It is "nigh on impossible" to find "visible gay role models" in senior university positions, according to a senior official at campaign group Stonewall.
Charlotte Wheeler-Quinnell, Stonewall's client account manager for workplace programmes, said the lack of role models was "an issue right across the sector".
"Compared with other sectors, where we do have openly gay chief executives...compared with sport, consultancy, law firms, why is it within the universities...we don't have that visibility?" she said.
Ms Wheeler-Quinnell said that with the exception of Dominic Shellard at De Montfort University it was "a bit peculiar" that such role models were not more prominent "given the number of [vice-chancellors]", and suggested there was "almost a perception that if they come out as being gay [this would] distract from their academic career".
"It's going to take someone [to] break the mould. The fact that there isn't anyone [fulfilling this role] at that top level [is a] catch-22," she said.
However, her comments were met with bafflement by one of Stonewall's founders.
Simon Fanshawe, now chair of council at the University of Sussex, said that he could think of two "well-known" gay vice-chancellors who did not hide their sexuality.
"What more should they be doing?" he asked.
He said that it was a "sign of the times" that they were not "gay role models", in Ms Wheeler-Quinnell's words.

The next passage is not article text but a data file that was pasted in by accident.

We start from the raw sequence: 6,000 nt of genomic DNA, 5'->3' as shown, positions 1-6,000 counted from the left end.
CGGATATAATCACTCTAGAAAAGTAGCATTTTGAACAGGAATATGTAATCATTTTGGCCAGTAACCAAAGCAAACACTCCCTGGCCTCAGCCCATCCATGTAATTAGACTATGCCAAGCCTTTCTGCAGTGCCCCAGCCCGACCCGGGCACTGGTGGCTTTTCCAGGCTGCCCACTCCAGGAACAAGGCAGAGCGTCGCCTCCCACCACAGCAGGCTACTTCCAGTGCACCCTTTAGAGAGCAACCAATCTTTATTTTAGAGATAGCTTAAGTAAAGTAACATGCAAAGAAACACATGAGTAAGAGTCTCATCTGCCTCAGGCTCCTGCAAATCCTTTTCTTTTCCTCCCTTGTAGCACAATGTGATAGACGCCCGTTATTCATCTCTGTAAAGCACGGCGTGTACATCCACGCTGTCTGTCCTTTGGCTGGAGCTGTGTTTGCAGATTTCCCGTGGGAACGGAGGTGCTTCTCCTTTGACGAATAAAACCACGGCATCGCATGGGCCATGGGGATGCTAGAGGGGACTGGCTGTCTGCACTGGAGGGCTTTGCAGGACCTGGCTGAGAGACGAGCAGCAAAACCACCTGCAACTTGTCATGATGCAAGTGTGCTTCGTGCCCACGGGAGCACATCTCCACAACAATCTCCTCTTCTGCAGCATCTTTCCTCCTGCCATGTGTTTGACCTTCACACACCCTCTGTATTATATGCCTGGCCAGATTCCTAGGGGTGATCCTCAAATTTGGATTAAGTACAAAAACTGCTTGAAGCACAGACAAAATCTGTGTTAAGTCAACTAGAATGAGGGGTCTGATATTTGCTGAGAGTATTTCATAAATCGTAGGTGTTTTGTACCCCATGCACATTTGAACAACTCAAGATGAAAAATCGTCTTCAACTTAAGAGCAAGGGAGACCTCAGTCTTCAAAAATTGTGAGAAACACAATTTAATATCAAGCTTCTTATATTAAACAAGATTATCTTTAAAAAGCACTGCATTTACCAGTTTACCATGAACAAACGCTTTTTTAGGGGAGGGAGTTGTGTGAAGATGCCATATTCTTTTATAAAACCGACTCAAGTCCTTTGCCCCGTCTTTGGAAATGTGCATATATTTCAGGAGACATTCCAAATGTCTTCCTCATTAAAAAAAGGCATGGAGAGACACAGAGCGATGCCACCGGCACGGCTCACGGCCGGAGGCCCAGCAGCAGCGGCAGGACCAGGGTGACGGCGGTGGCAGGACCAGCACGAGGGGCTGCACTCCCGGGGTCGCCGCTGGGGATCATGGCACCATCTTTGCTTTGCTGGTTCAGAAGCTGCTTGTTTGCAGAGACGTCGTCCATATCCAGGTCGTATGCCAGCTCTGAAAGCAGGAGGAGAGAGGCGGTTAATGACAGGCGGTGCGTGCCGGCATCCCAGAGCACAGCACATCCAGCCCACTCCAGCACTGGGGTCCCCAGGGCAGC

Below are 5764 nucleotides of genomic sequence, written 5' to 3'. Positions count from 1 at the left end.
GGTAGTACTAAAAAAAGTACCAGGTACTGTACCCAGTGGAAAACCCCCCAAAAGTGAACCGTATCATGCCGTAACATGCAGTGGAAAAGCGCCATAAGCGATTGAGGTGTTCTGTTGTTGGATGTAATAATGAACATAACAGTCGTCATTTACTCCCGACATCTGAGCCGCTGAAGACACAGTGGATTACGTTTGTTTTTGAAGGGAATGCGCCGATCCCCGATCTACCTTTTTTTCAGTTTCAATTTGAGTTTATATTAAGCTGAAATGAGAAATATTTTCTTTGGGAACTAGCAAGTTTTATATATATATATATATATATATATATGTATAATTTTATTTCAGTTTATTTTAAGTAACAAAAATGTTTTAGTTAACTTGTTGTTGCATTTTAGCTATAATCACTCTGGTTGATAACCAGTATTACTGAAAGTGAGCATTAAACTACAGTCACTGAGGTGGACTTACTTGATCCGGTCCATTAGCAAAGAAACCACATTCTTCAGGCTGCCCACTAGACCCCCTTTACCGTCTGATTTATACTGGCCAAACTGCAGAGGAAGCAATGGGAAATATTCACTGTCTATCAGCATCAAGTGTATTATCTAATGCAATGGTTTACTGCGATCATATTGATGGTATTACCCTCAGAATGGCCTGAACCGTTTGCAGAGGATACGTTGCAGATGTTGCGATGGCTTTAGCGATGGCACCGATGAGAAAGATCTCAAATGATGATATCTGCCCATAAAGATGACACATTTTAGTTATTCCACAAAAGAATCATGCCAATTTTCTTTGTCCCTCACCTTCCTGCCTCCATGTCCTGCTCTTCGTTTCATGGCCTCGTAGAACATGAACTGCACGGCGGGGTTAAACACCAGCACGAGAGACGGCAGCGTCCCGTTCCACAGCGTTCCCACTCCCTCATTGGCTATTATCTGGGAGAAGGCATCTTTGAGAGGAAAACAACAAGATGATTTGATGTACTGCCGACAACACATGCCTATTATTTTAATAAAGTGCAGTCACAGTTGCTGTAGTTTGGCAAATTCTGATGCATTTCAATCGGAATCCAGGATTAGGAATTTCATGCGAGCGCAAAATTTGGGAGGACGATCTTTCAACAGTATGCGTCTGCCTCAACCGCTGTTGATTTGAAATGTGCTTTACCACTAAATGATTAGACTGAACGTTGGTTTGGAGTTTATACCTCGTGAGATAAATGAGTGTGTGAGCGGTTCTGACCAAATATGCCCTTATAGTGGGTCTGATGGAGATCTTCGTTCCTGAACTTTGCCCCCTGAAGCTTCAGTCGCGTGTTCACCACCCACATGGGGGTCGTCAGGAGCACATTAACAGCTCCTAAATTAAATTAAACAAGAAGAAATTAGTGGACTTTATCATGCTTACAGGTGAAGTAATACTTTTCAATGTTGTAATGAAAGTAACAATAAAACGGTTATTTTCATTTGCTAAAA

"You don't have to be gay as a v-c to show leadership," he said. "You don't have to be gay to say that we should recruit for difference."
Mr Fanshawe said that sexuality was "no bar" to "achieving the highest level" in academia. The lack of women in senior posts was a "much bigger problem", he added.
"[There is] more of an institutional bias against women. I don't detect there's a bias against gay men and women," he said.
Ms Wheeler-Quinnell's comments came as Stonewall released its list of top gay-friendly employers for 2012, in which six universities made the top 100, up from five last year.
The ranking is based on self-assessments, interviews and staff surveys on issues such as whether an institution monitors how many of its staff are gay and whether it explicitly includes sexual orientation in policies on equality and bullying.
Sigrid Fisher, head of equality and diversity at Cambridge, said that many committees within the university had a lesbian, gay, bisexual and transgender representative, which was "helpful in terms of advising the university". However, she added that Cambridge does not monitor how many of its staff are gay.